Ireland likely to join Nato project to protect undersea cables

Ireland has little if any means of protecting undersea cables which carry internet traffic between US and Europe and pass through Irish waters off south and west coasts

Ireland is likely to join a new Nato initiative to monitor and protect undersea cables running through Irish waters against potential Russian sabotage, according to sources familiar with discussions in Government.

Ireland is a member of the Nato-led Partnership for Peace, which enables non-Nato members to co-operate with the alliance on specific projects. That membership, in place since 1999, is currently being renewed and a new Nato project called the Critical Undersea Infrastructure Cell is likely to part of the discussions.

It’s expected that Tánaiste and Minister for Foreign Affairs and Defence Micheál Martin and officials will discuss the potential for joining the Nato project in the coming months but one senior source said it would be surprising if he did not recommend joining, given the current context.

Announcing the initiative earlier this year, Nato secretary general Jens Stoltenberg said “the centre will facilitate engagement with industry and bring key military and civilian stakeholders together”.


Nato said it would “share best practices, leverage innovative technologies and boost the security of allied undersea infrastructure”.

Ireland has little if any means of protecting the undersea cables which carry internet traffic between the US and Europe and pass through Irish waters off the south and west coasts. Since the Russian invasion of Ukraine, and especially since the sabotage of an undersea gas pipeline in the Baltic Sea last year – for which all sides deny responsibility – concern has been growing in western countries about the vulnerability of the network of undersea cables.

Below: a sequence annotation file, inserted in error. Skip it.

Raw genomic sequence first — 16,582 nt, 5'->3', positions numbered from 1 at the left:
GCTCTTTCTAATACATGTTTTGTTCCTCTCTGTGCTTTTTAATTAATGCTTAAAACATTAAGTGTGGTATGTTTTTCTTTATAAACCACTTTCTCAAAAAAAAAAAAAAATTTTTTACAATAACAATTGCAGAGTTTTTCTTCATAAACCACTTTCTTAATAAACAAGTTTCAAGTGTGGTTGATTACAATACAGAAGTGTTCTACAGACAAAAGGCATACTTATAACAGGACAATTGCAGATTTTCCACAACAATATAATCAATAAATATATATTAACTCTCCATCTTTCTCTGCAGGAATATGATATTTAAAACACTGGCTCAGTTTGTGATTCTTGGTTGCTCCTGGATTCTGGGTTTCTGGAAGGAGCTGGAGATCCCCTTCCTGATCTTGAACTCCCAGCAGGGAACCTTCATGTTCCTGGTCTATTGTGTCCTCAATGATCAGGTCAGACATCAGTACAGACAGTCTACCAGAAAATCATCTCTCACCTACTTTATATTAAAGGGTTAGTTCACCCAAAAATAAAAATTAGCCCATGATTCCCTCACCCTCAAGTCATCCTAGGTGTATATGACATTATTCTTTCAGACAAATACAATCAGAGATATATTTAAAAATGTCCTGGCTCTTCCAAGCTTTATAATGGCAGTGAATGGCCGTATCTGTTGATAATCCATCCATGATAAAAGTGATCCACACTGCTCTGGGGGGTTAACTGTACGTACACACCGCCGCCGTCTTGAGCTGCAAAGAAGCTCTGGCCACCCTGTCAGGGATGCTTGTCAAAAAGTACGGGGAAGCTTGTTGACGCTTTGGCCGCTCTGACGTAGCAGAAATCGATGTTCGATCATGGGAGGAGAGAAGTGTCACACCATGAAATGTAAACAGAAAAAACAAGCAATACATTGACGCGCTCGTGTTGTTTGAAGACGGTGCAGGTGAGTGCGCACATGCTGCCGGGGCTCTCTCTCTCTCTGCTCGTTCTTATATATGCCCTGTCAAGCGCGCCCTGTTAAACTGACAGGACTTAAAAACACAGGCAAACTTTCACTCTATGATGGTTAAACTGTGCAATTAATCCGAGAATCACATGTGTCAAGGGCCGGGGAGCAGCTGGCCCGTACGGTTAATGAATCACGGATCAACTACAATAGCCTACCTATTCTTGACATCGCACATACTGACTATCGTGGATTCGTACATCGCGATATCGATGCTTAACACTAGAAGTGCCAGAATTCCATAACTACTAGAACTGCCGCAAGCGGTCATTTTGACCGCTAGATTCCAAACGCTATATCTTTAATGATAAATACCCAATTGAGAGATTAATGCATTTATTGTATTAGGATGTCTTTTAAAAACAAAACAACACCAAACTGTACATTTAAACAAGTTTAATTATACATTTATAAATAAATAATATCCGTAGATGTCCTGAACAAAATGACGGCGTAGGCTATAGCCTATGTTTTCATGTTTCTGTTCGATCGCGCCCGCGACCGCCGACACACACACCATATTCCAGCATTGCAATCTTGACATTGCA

There has been concern that Russian vessels have been mapping the cables to make sabotage possible. Last week, the Defence Forces confirmed they were monitoring the presence of four Russian ships in the exclusive economic zone which extends over 200 miles off the west coast. The ships were observed by an Air Corps patrol aircraft and Naval Service’s LE George Bernard Shaw.

Nato has also conducted a number of exercises in the north Atlantic aimed at protecting subsea infrastructure. In addition, the alliance last week began an annual exercise in the north Atlantic called Formidable Shield.

“Throughout Formidable Shield, allied and partner forces will participate in a series of live-fire events against subsonic, supersonic and ballistic targets, incorporating multiple allied ships, ground forces and aviation assets working across battlespaces to deliver effects and effectively accomplish exercise objectives,” Nato said in a statement.

Pat Leahy

Pat Leahy

Pat Leahy is Political Editor of The Irish Times